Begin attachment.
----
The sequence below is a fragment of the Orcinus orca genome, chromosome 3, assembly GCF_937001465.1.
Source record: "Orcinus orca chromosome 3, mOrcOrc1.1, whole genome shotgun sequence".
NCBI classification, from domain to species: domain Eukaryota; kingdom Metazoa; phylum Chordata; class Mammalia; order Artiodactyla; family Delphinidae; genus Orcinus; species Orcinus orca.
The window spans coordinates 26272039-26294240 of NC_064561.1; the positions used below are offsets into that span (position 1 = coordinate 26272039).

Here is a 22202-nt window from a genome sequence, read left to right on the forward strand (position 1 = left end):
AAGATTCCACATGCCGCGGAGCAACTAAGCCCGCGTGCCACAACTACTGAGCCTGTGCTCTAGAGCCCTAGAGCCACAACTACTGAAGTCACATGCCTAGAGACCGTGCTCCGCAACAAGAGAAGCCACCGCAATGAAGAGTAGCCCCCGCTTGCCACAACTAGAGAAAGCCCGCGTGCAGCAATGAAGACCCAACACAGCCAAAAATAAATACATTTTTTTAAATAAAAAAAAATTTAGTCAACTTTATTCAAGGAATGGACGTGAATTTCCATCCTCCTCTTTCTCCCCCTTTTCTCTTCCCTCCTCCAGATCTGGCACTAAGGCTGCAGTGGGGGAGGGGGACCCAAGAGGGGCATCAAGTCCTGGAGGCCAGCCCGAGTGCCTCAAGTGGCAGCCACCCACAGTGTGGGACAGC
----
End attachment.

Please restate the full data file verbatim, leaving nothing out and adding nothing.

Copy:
The sequence below is a fragment of the Orcinus orca genome, chromosome 3, assembly GCF_937001465.1.
Source record: "Orcinus orca chromosome 3, mOrcOrc1.1, whole genome shotgun sequence".
NCBI classification, from domain to species: domain Eukaryota; kingdom Metazoa; phylum Chordata; class Mammalia; order Artiodactyla; family Delphinidae; genus Orcinus; species Orcinus orca.
The window spans coordinates 26272039-26294240 of NC_064561.1; the positions used below are offsets into that span (position 1 = coordinate 26272039).

Here is a 22202-nt window from a genome sequence, read left to right on the forward strand (position 1 = left end):
AAGATTCCACATGCCGCGGAGCAACTAAGCCCGCGTGCCACAACTACTGAGCCTGTGCTCTAGAGCCCTAGAGCCACAACTACTGAAGTCACATGCCTAGAGACCGTGCTCCGCAACAAGAGAAGCCACCGCAATGAAGAGTAGCCCCCGCTTGCCACAACTAGAGAAAGCCCGCGTGCAGCAATGAAGACCCAACACAGCCAAAAATAAATACATTTTTTTAAATAAAAAAAAATTTAGTCAACTTTATTCAAGGAATGGACGTGAATTTCCATCCTCCTCTTTCTCCCCCTTTTCTCTTCCCTCCTCCAGATCTGGCACTAAGGCTGCAGTGGGGGAGGGGGACCCAAGAGGGGCATCAAGTCCTGGAGGCCAGCCCGAGTGCCTCAAGTGGCAGCCACCCACAGTGTGGGACAGC